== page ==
School News

Memorial High Headlines

 

The MHS Meistersingers, the varsity mixed choir at Memorial High, competed recently during the Texas Renaissance Festival, beating out 20 other high school choirs in the Large Mixed Choir Division for a first-place trophy.

The group’s win marked the first appearance at the special-event choir festival for the MHS Meistersingers. The Meistersingers competed against high school choirs from Austin, Houston, the San Antonio area and other surrounding school districts.

The Texas Renaissance Festival, which dates back to 1974, is held over nine weekends in October and November. More than a half million festivalgoers regularly visit the site in Grimes County, about 55 miles northwest of Houston.

The medieval festival operates on 50-plus acres. It’s well known for its costumed actors, walking performers, themed weekend celebrations, artisans, shops and music, dancers and special public reenactments ranging from medieval jousts to free-flying bird shows.

The MHS Meistersingers won first place performing on a festival grounds stage during an Early Music Festival for middle and high school groups, held on Nov. 7. 

“This was the first time Meistersingers has competed in this competition, and we are so proud to have come out on top, even against several past competition winners,” reports Memorial High Director of Choirs Lawrence Johnson.

Meistersinger is a German term for “master singer,” and the term was used to describe a member of a German guild who performed lyric poems, early music composition and unaccompanied art song during the 14th through 16th centuries.

Memorial High Choir students in recent years have won numerous local, regional and state awards, including prestigious All-State recognitions.

Members of the MHS Meistersingers include: Mina Azad, Eric Bavaro, DeCory Brown, Lydia Bryant, Laura Carrasco, Angela Choi, My-Lien Dang, Rober Diaz, Diona Evers, Laura Fields, Joseph Finck, Max Gao, Mason Guzman, Logan Hallock, Payton Hill, Connie Lee, Connie Lee, Elizabeth Lee and Daniel Lim.

Student members also include Connor Moore, Colin Norton, Taylor O’Hara, Alex Papin, Emily Read, Reagan Sepulveda, Carter Smith, Maisa Syed, James Tesarek, Sophia Trifilio, David Trippon, Crystal Wang, Chandler Weber and Reece Wilkinson.

Visitors to Memorial High School’s Dia de los Muertos celebration on Nov. 2 quickly learned one thing – the Day of the Dead is not Halloween, nor is it observed like Halloween.

Organized by the Spanish III classes of teachers Yoset Altamirano and Rafaela Berrones, Friday’s celebration included altars celebrating the lives of prominent Hispanic figures, a main altar and a mariachi band in the lobby of the MHS auditorium. Colorful “papel picado” – paper cut into intricate and elaborate designs, hung over a mock graveyard.

 

Spanish III students at MHS study the history and roots of the celebration then bring it to life by learning about an important Hispanic figure and creating an altar.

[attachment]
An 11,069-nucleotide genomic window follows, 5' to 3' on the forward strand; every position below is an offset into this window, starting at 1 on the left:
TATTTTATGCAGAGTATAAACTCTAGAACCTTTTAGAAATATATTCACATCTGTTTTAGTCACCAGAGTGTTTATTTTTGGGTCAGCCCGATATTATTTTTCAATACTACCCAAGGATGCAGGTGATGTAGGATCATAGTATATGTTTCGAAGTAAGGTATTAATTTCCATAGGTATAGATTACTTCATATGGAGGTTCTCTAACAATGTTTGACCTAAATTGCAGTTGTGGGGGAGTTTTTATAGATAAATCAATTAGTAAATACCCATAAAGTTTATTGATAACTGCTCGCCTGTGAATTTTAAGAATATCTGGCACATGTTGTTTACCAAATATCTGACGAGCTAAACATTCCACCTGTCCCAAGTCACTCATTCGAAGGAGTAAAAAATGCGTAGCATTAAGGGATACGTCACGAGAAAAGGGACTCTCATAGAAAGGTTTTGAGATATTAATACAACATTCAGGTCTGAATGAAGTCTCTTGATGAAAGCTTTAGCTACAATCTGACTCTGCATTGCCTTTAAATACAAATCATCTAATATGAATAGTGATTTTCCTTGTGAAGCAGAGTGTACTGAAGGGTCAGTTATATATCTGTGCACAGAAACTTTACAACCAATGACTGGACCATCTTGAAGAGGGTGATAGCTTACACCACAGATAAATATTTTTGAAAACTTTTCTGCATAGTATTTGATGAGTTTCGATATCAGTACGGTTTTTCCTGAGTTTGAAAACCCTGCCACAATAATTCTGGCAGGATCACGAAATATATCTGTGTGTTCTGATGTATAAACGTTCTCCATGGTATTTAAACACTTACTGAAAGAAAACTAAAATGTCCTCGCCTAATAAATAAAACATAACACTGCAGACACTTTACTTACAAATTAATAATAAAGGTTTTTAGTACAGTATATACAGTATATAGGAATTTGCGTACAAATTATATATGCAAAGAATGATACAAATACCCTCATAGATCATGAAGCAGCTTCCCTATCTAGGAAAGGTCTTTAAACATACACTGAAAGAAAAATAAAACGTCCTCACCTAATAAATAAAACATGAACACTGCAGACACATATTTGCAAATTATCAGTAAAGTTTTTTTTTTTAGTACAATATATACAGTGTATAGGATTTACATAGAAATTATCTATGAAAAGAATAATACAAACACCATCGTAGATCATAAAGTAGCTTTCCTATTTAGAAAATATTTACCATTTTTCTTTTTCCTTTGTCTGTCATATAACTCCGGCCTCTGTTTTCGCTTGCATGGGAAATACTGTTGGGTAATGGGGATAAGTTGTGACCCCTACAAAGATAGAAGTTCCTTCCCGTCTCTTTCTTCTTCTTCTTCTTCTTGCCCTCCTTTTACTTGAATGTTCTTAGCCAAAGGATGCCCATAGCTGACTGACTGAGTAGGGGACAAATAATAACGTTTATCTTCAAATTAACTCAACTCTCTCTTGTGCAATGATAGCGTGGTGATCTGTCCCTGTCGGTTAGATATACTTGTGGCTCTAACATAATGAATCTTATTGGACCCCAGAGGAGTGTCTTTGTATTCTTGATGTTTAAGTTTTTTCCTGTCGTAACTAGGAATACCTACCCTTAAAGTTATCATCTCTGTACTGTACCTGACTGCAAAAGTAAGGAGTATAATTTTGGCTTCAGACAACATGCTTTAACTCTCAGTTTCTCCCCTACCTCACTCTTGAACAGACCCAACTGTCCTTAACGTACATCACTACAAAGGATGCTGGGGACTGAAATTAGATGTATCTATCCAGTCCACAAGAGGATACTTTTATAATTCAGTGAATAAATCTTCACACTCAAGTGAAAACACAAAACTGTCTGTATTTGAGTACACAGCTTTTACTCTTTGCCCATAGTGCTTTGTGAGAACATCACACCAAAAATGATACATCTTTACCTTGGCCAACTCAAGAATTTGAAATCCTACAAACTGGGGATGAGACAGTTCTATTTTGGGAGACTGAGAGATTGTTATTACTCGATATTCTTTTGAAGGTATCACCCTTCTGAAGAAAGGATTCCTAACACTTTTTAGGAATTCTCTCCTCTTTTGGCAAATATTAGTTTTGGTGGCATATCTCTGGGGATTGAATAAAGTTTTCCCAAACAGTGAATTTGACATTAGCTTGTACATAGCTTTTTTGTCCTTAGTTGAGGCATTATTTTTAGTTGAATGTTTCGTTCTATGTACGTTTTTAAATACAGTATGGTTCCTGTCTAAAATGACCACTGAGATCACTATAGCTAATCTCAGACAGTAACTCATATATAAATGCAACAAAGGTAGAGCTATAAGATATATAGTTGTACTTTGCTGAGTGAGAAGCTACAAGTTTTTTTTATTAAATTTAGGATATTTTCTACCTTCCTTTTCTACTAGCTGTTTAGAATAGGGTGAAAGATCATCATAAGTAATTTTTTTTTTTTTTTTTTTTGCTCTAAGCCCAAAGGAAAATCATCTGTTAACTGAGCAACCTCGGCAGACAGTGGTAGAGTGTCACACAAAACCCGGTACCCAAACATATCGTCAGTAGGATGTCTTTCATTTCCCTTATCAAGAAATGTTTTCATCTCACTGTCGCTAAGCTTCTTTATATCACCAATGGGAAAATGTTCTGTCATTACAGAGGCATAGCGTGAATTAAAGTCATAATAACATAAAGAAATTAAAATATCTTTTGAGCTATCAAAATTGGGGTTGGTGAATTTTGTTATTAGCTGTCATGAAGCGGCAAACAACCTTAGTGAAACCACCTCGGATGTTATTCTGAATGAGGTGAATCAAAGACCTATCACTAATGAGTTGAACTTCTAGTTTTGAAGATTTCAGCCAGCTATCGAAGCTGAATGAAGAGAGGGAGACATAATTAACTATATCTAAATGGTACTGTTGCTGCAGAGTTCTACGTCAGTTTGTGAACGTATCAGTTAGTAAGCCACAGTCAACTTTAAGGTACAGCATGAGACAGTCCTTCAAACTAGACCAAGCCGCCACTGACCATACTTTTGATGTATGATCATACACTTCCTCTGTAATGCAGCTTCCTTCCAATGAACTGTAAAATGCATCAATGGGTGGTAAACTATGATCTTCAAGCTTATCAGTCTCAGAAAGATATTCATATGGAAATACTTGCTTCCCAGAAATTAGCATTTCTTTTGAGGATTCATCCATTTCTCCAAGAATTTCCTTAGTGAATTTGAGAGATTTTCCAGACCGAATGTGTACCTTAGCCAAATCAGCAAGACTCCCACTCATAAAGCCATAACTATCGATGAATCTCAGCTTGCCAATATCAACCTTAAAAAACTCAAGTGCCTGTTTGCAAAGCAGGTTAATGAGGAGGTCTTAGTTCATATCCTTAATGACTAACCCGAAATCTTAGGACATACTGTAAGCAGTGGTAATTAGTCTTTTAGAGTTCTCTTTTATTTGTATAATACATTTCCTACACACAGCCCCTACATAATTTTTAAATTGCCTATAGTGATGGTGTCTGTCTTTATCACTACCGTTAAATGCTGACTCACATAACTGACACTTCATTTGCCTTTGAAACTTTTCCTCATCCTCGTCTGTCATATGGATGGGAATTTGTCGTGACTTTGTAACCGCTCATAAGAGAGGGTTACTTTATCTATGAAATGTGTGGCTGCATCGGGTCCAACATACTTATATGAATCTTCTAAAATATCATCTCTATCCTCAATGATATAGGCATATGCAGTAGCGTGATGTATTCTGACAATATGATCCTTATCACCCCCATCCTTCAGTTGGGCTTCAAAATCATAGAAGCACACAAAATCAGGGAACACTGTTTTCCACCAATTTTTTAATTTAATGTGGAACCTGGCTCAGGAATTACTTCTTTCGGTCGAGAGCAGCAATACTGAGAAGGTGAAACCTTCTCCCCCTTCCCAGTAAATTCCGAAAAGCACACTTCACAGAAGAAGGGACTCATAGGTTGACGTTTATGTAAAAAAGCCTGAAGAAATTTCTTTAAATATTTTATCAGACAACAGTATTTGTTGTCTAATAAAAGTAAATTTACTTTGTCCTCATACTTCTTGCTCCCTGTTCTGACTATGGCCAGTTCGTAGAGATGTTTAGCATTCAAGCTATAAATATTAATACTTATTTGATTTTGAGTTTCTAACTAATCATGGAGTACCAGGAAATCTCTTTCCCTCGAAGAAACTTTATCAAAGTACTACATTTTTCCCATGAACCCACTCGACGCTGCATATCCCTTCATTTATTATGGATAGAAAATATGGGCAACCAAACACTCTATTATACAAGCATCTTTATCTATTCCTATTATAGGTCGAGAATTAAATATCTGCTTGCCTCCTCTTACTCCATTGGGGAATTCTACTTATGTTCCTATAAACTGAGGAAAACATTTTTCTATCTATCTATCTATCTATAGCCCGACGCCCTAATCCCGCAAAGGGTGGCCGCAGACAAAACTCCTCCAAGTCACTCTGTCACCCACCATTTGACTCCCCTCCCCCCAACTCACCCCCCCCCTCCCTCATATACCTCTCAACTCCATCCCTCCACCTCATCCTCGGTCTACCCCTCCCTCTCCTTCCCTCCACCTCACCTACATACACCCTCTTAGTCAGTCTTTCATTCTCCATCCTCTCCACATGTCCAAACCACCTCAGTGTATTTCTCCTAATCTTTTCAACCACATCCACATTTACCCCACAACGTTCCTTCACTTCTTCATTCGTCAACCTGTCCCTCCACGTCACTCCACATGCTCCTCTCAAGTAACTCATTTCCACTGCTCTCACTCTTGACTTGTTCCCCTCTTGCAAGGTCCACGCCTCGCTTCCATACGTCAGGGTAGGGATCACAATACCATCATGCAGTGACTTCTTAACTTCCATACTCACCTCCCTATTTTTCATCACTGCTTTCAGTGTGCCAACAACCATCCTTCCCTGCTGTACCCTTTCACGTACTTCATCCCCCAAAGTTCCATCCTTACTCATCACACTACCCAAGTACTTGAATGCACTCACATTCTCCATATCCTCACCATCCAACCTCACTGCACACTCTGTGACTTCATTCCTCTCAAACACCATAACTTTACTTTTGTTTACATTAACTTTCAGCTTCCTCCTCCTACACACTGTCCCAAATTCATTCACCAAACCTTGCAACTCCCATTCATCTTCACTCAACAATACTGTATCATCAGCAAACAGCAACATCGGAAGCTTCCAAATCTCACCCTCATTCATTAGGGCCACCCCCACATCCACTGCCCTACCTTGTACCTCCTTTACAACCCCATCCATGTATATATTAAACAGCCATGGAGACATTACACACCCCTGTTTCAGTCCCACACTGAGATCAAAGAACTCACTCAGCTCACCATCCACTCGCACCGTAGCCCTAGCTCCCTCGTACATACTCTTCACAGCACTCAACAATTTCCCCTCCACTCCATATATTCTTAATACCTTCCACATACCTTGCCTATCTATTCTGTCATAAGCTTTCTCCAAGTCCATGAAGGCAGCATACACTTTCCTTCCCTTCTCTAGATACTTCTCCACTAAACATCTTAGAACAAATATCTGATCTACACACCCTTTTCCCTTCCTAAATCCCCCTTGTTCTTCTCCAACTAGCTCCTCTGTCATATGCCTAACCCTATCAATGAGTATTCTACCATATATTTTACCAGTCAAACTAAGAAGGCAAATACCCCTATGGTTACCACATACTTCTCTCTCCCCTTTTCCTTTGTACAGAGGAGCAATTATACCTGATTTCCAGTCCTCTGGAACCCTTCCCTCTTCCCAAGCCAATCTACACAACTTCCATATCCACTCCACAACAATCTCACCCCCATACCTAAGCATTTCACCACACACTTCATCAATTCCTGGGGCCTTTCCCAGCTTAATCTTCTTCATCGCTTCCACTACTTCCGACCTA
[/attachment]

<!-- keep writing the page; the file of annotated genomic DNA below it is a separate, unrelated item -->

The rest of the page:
Spanish Club President Asha Ayyar told those crowded into the lobby that Day of the Dead started with the Aztecs and other pre-Hispanic cultures in Central America. The Aztecs in particular believed that the spirits of the dead return, and Dia de los Muertos is a holiday to honor the spirits of loved ones.

Spanish conquerors didn’t like the tradition of recognizing the dead – for them, death was final and the celebrations scared them. For the Aztecs, though, death was part of the circle of life and even loved ones who had passed from the earth enjoyed the beauty of the decorations and celebrations.

Altars today include photos of the loved ones as well as items that the person enjoyed in life, including food and sweets.

 

Altamirano said that in Honduras, her home country, the holiday is sort of like Memorial Day here, where families go to cemeteries to clean gravesites of loved ones. It wasn’t until she got to Houston that she learned the Mexican tradition.

Barrones said that she’s from Mexico but really didn’t know the celebration until her college years at Texas Tech, where she was active in the Spanish Club.

“It has nothing to do with Halloween,” said Barrones. “It’s not spooky … kids can learn about their family members.”

Altamirano and Barrones were dressed as La Catrina, a skeletal lady first depicted by Mexican artist Jose Guadalupe Posada and stylized more elegantly by Diego Rivera. Slang for elegant or well-dressed, La Catrina has become the iconic image in the Day of the Dead celebrations.

Many MHS Spanish students wore faces painted as skeletons throughout the day Friday, including freshmen Sarah Davis, Renee Read and Morgan Valdivieso. Durng an interview with MHS broadcast journalists, Read said she got “a lot of weird looks in the hallway” but that the day was fun.

 

Altamirano said that her classes celebrate Day of the Dead every year, but has the bigger event such as Friday’s every other year.

Day of the Dead is used as a teaching and learning opportunity at various campuses across the district.

 

Families and mentors are a critical part of helping students make connections between what is learned at school and what they experience outside campus walls. We welcome and encourage parents, families, and mentors to partner with us!

The new Empowered & Equipped! site features resources to support conversations and activities at home, and in the community, with monthly lessons aligned to SBISD instruction. These lessons focus on the critical areas of Social-Emotional Learning (SEL)and building awareness of various career pathways as part of the Spring Branch T-2-4 Goal.

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